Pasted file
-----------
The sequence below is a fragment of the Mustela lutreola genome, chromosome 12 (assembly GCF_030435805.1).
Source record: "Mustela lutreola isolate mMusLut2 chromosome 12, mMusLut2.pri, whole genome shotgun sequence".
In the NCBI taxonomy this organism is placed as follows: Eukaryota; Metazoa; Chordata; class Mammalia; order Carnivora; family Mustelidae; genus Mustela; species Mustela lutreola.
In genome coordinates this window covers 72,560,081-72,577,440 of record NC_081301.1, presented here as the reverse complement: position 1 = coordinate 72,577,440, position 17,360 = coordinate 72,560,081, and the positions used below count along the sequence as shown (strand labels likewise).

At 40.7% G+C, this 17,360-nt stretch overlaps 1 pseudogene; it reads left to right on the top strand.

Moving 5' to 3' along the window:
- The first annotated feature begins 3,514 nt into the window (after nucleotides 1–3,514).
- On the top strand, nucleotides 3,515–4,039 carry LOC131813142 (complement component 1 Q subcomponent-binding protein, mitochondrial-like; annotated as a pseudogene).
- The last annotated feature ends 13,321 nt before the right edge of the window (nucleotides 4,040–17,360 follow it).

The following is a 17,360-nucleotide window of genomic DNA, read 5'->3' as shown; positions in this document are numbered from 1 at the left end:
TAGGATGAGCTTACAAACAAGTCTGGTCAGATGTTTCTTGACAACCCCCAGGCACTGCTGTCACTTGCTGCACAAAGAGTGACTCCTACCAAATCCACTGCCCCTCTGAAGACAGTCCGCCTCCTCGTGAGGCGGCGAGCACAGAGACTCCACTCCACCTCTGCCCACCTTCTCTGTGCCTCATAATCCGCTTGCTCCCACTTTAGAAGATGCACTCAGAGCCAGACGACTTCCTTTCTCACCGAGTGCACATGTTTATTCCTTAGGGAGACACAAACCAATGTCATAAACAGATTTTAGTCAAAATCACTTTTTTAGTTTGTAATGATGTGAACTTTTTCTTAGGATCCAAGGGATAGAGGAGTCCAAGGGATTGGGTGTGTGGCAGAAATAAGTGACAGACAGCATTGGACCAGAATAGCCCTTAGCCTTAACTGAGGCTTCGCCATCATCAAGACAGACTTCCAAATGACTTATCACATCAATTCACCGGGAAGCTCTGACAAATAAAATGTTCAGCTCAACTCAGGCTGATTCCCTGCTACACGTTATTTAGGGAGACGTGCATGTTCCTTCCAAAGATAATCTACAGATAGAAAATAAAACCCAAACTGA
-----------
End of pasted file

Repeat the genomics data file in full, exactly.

The sequence below is a fragment of the Mustela lutreola genome, chromosome 12 (assembly GCF_030435805.1).
Source record: "Mustela lutreola isolate mMusLut2 chromosome 12, mMusLut2.pri, whole genome shotgun sequence".
In the NCBI taxonomy this organism is placed as follows: Eukaryota; Metazoa; Chordata; class Mammalia; order Carnivora; family Mustelidae; genus Mustela; species Mustela lutreola.
In genome coordinates this window covers 72,560,081-72,577,440 of record NC_081301.1, presented here as the reverse complement: position 1 = coordinate 72,577,440, position 17,360 = coordinate 72,560,081, and the positions used below count along the sequence as shown (strand labels likewise).

At 40.7% G+C, this 17,360-nt stretch overlaps 1 pseudogene; it reads left to right on the top strand.

Moving 5' to 3' along the window:
- The first annotated feature begins 3,514 nt into the window (after nucleotides 1–3,514).
- On the top strand, nucleotides 3,515–4,039 carry LOC131813142 (complement component 1 Q subcomponent-binding protein, mitochondrial-like; annotated as a pseudogene).
- The last annotated feature ends 13,321 nt before the right edge of the window (nucleotides 4,040–17,360 follow it).

The following is a 17,360-nucleotide window of genomic DNA, read 5'->3' as shown; positions in this document are numbered from 1 at the left end:
TAGGATGAGCTTACAAACAAGTCTGGTCAGATGTTTCTTGACAACCCCCAGGCACTGCTGTCACTTGCTGCACAAAGAGTGACTCCTACCAAATCCACTGCCCCTCTGAAGACAGTCCGCCTCCTCGTGAGGCGGCGAGCACAGAGACTCCACTCCACCTCTGCCCACCTTCTCTGTGCCTCATAATCCGCTTGCTCCCACTTTAGAAGATGCACTCAGAGCCAGACGACTTCCTTTCTCACCGAGTGCACATGTTTATTCCTTAGGGAGACACAAACCAATGTCATAAACAGATTTTAGTCAAAATCACTTTTTTAGTTTGTAATGATGTGAACTTTTTCTTAGGATCCAAGGGATAGAGGAGTCCAAGGGATTGGGTGTGTGGCAGAAATAAGTGACAGACAGCATTGGACCAGAATAGCCCTTAGCCTTAACTGAGGCTTCGCCATCATCAAGACAGACTTCCAAATGACTTATCACATCAATTCACCGGGAAGCTCTGACAAATAAAATGTTCAGCTCAACTCAGGCTGATTCCCTGCTACACGTTATTTAGGGAGACGTGCATGTTCCTTCCAAAGATAATCTACAGATAGAAAATAAAACCCAAACTGA